It is things like that which will make senior politicians and business leaders sit up and take notice of the threats and how vulnerable we can be. As threats intensify, people will look closer at preventative measures. There are problems with industrial control systems, which were never intended to be connected to the internet but have been made to do so for a variety of purposes, such as remote monitoring. In the past, there might have been ten people in a power plant monitoring the cooling system, but now it’s one guy with a laptop at home – but he’s also surfing the web, chatting, playing games etc. on that same laptop and the ‘air gap’ between systems has been eroded. It is an area where the Government and industry needs to catch up on.

Is there anything else you see as a major issue?

One of the big things we will see is the Mirai malware code. This code affects the Internet of Things (IoT) devices. So, you have CCTV cameras, DVRs, heating systems, fridges – I’ve seen an internet connected hairbrush which will go on market later this year – all becoming a part of the internet. The danger with many IoT devices is that they’re quick and easy to produce but they don’t have security included in them by design – there’s quite a lot of bad practice going on.

The Mirai code was designed to infect IoT devices to create a large, malevolent computer network called a ‘Botnet’. This network will then send out masses of data to certain websites and businesses in order to knock them offline. There have been some very significant attacks in the last year due to Mirai, and I’d expect to see an increase in volume and frequency of Mirai-based attacks this year and beyond. So if you’re a big defence company, you’re likely to see people trying to knock you off line with Mirai based Distributed Denial of Service (DDoS) attacks, possibly accompanied by ransom demands.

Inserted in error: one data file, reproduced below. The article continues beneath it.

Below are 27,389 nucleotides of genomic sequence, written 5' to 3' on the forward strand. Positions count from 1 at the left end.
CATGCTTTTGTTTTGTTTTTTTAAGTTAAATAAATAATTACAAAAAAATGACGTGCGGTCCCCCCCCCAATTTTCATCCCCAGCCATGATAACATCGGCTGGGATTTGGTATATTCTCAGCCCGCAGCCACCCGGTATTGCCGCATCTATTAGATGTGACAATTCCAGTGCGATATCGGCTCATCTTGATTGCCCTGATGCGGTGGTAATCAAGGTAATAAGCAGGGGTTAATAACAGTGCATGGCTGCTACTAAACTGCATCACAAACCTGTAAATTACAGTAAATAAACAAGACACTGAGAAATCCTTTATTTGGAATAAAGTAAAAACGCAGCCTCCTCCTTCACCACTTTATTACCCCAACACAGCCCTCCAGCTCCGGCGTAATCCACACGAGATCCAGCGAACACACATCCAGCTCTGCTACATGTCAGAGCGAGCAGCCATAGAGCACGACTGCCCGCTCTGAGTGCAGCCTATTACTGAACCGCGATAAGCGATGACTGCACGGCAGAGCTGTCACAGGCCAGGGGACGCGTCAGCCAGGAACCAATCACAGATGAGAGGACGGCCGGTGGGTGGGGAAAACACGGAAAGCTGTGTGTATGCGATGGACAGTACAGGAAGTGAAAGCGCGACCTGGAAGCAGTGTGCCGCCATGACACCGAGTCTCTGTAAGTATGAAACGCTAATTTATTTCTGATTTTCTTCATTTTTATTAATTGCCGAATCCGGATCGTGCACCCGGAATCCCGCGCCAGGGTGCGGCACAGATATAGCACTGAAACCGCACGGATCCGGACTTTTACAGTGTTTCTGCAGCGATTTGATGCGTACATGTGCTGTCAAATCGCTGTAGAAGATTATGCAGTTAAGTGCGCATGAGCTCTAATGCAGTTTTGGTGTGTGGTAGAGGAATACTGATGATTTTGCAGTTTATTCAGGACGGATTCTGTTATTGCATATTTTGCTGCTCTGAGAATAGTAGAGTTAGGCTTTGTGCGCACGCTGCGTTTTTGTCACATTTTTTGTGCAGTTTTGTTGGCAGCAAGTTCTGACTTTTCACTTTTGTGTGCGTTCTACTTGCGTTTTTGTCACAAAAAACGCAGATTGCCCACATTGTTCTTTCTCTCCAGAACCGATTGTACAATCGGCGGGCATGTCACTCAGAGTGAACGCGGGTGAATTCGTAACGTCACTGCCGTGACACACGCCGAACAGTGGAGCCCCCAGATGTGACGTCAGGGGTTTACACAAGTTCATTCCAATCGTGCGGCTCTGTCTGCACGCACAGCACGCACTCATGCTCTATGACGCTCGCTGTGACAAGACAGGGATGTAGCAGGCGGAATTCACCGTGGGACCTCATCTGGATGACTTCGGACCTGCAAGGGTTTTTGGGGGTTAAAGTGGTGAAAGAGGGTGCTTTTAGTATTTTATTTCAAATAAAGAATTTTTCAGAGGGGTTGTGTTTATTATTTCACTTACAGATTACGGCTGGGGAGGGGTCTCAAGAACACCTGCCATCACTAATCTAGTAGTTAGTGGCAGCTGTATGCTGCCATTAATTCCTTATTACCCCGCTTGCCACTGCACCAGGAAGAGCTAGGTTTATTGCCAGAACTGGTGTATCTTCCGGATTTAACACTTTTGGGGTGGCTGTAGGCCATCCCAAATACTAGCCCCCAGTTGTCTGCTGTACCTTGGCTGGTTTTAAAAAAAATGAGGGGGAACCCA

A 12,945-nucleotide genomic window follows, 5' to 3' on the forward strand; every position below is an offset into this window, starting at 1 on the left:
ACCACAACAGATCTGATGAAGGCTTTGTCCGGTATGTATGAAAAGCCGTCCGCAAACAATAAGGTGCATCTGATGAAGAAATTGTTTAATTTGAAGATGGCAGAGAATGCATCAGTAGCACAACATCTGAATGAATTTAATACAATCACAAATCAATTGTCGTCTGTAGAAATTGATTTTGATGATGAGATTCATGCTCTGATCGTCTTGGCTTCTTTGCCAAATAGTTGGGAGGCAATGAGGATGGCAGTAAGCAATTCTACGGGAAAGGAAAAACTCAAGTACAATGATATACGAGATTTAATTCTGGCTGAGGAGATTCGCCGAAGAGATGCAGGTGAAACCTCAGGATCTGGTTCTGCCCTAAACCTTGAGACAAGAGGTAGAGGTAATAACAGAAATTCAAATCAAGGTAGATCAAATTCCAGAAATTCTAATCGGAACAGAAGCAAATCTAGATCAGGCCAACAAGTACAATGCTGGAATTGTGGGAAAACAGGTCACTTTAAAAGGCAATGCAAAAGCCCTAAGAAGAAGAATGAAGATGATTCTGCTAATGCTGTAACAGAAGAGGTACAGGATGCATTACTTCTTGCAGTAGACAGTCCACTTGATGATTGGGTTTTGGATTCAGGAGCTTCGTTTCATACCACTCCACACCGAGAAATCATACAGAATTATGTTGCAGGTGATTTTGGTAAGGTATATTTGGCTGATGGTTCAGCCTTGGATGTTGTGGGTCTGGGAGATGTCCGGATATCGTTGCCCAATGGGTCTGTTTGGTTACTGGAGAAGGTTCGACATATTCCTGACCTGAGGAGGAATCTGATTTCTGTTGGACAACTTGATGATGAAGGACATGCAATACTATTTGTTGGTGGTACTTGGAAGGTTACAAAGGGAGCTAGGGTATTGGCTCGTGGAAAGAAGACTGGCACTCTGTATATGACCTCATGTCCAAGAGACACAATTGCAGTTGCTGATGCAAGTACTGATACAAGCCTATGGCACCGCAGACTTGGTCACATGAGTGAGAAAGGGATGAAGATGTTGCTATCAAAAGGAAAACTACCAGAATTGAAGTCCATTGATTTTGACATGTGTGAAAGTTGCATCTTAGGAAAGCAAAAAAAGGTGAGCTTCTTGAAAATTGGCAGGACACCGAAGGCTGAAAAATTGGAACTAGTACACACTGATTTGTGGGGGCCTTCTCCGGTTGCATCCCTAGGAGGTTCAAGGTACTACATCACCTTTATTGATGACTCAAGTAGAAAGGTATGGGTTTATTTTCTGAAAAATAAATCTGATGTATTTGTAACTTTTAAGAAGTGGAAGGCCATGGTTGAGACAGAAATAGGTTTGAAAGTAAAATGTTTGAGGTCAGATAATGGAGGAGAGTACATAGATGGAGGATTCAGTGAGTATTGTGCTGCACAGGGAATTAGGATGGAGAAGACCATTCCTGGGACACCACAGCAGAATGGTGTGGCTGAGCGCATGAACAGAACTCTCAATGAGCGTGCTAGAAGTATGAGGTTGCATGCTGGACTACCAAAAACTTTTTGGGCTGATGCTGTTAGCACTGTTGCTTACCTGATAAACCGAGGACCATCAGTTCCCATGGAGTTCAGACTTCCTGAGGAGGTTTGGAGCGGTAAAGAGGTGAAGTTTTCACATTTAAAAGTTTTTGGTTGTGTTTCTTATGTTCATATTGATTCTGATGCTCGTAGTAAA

It certainly has happened in finance and defence won’t be far behind that.

 

The message is clear, industry, government and public need to be aware of their cyber security requirements and keep up-to-date. Cyber Essentials can put you on the path to a safer digital future.

The post Cyber security – protecting your data appeared first on Defence Online.

Contracting, Purchasing and Finance (CP&F) Update

The Contract Purchasing & Finance (CP&F) programme is about the provision of an end to end eProcurement system and associated business processes which span the commercial, purchasing and financial accounting functions for the department. As an extension to this it includes the provision of more complete, reliable and accurate management information.

The programme is being rolled out in phases, starting with Release 2 which was the finance functionality, this happened in December 2016. Then Release 3, which is demand capture and contract management, this was implemented to different teams from May 2018 through to December 2018. And Release 4 which will cover sourcing is due to start in the second half of 2019.

For further information and updates about the CP&F programme please visit the GOV.UK Website.